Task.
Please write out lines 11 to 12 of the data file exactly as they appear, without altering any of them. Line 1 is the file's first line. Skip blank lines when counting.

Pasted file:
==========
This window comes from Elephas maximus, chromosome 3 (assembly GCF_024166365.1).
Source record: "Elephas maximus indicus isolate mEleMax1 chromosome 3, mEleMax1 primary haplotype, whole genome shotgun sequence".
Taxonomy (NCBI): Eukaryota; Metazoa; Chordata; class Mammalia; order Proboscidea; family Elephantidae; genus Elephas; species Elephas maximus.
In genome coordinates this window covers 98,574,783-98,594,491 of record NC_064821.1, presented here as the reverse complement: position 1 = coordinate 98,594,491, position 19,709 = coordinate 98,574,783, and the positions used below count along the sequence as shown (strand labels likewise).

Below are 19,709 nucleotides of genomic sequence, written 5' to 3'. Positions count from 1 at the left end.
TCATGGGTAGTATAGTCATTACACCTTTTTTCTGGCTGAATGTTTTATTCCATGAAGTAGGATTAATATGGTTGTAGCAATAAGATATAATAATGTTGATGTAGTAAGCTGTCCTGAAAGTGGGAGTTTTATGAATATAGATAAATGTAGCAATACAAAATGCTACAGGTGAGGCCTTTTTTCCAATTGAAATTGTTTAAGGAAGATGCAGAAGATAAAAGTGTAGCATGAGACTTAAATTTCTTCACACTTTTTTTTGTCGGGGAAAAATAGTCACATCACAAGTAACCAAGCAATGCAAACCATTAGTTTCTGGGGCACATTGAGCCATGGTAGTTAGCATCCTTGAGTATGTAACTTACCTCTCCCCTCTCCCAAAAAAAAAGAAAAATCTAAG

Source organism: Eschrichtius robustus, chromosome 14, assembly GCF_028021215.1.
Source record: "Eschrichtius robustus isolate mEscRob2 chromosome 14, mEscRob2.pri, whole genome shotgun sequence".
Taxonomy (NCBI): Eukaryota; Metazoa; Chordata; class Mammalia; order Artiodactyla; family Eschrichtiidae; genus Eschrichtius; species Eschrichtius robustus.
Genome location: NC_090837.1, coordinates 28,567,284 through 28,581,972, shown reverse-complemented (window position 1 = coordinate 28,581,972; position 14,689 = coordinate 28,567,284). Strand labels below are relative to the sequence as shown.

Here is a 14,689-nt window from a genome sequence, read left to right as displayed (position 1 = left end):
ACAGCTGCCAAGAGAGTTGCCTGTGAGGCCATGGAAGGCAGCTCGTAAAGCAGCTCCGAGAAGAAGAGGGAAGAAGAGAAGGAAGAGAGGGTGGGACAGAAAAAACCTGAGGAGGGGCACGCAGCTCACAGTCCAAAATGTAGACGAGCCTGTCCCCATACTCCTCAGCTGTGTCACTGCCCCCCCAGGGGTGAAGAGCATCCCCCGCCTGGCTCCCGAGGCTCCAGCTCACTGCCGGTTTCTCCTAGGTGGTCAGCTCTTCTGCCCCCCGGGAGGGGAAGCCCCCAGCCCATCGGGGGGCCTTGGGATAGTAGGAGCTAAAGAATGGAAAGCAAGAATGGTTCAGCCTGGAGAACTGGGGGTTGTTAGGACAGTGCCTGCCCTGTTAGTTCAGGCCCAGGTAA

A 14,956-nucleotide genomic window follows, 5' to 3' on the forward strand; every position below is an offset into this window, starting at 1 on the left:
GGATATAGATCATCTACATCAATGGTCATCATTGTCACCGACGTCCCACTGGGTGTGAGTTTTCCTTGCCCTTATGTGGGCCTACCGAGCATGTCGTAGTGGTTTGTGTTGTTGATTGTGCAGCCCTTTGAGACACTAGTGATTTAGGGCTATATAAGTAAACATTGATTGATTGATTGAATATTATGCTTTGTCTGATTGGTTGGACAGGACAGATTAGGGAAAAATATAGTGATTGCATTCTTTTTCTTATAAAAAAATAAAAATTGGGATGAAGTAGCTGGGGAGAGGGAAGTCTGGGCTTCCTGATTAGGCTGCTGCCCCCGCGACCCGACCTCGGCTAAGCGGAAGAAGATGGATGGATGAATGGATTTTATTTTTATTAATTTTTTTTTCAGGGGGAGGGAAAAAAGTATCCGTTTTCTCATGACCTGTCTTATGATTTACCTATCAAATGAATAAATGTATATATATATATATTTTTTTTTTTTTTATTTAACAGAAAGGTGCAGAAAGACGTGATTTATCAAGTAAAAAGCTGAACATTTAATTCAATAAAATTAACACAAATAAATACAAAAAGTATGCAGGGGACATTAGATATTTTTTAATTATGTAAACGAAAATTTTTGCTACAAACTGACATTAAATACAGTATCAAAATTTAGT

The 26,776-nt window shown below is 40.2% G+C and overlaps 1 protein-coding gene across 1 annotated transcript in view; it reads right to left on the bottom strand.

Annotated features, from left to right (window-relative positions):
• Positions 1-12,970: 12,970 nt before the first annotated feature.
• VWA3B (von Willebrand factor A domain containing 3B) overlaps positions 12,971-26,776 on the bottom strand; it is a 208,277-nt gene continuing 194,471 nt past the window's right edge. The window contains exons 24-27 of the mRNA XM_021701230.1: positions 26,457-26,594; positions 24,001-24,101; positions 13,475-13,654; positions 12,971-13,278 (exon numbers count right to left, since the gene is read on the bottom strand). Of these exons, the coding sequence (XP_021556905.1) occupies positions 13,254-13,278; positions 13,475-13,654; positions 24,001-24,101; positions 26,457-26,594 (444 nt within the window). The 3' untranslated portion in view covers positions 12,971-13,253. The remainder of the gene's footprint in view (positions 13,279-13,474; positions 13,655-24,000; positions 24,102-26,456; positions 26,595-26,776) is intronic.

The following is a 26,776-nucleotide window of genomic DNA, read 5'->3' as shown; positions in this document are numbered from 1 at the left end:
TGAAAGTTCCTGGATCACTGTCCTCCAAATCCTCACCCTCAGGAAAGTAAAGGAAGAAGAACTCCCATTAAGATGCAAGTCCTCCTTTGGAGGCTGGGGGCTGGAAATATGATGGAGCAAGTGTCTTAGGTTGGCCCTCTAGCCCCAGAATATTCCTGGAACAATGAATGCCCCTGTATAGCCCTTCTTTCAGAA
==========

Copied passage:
Here is a 14,689-nt window from a genome sequence, read left to right as displayed (position 1 = left end):
ACAGCTGCCAAGAGAGTTGCCTGTGAGGCCATGGAAGGCAGCTCGTAAAGCAGCTCCGAGAAGAAGAGGGAAGAAGAGAAGGAAGAGAGGGTGGGACAGAAAAAACCTGAGGAGGGGCACGCAGCTCACAGTCCAAAATGTAGACGAGCCTGTCCCCATACTCCTCAGCTGTGTCACTGCCCCCCCAGGGGTGAAGAGCATCCCCCGCCTGGCTCCCGAGGCTCCAGCTCACTGCCGGTTTCTCCTAGGTGGTCAGCTCTTCTGCCCCCCGGGAGGGGAAGCCCCCAGCCCATCGGGGGGCCTTGGGATAGTAGGAGCTAAAGAATGGAAAGCAAGAATGGTTCAGCCTGGAGAACTGGGGGTTGTTAGGACAGTGCCTGCCCTGTTAGTTCAGGCCCAGGTAA